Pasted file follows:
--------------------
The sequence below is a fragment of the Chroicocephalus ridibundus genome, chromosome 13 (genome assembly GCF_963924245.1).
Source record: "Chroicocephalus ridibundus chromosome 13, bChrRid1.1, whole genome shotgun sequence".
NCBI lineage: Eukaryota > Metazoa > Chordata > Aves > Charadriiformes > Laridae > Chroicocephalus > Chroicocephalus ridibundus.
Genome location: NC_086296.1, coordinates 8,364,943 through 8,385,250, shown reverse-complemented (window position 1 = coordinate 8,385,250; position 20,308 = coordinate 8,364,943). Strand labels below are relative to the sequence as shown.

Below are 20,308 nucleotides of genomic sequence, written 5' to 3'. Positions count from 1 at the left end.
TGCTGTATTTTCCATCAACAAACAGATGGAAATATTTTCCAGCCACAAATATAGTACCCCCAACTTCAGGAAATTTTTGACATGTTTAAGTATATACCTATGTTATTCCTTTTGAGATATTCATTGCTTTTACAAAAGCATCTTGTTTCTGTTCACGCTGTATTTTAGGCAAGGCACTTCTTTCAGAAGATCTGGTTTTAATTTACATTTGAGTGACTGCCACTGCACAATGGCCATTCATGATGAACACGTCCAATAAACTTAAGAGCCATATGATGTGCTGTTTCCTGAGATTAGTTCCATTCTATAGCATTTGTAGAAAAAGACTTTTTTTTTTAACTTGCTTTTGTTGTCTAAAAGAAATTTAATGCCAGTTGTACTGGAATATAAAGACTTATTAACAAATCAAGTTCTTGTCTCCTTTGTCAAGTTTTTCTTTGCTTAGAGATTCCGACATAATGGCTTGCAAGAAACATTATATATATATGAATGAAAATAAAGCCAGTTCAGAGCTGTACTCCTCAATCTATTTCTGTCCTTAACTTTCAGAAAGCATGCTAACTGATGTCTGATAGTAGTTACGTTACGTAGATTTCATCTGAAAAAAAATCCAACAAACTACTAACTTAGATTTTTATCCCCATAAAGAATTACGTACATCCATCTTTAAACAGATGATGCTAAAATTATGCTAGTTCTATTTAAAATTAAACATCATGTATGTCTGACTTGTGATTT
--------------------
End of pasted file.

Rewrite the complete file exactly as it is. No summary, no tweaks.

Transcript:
The sequence below is a fragment of the Chroicocephalus ridibundus genome, chromosome 13 (genome assembly GCF_963924245.1).
Source record: "Chroicocephalus ridibundus chromosome 13, bChrRid1.1, whole genome shotgun sequence".
NCBI lineage: Eukaryota > Metazoa > Chordata > Aves > Charadriiformes > Laridae > Chroicocephalus > Chroicocephalus ridibundus.
Genome location: NC_086296.1, coordinates 8,364,943 through 8,385,250, shown reverse-complemented (window position 1 = coordinate 8,385,250; position 20,308 = coordinate 8,364,943). Strand labels below are relative to the sequence as shown.

Below are 20,308 nucleotides of genomic sequence, written 5' to 3'. Positions count from 1 at the left end.
TGCTGTATTTTCCATCAACAAACAGATGGAAATATTTTCCAGCCACAAATATAGTACCCCCAACTTCAGGAAATTTTTGACATGTTTAAGTATATACCTATGTTATTCCTTTTGAGATATTCATTGCTTTTACAAAAGCATCTTGTTTCTGTTCACGCTGTATTTTAGGCAAGGCACTTCTTTCAGAAGATCTGGTTTTAATTTACATTTGAGTGACTGCCACTGCACAATGGCCATTCATGATGAACACGTCCAATAAACTTAAGAGCCATATGATGTGCTGTTTCCTGAGATTAGTTCCATTCTATAGCATTTGTAGAAAAAGACTTTTTTTTTTAACTTGCTTTTGTTGTCTAAAAGAAATTTAATGCCAGTTGTACTGGAATATAAAGACTTATTAACAAATCAAGTTCTTGTCTCCTTTGTCAAGTTTTTCTTTGCTTAGAGATTCCGACATAATGGCTTGCAAGAAACATTATATATATATGAATGAAAATAAAGCCAGTTCAGAGCTGTACTCCTCAATCTATTTCTGTCCTTAACTTTCAGAAAGCATGCTAACTGATGTCTGATAGTAGTTACGTTACGTAGATTTCATCTGAAAAAAAATCCAACAAACTACTAACTTAGATTTTTATCCCCATAAAGAATTACGTACATCCATCTTTAAACAGATGATGCTAAAATTATGCTAGTTCTATTTAAAATTAAACATCATGTATGTCTGACTTGTGATTT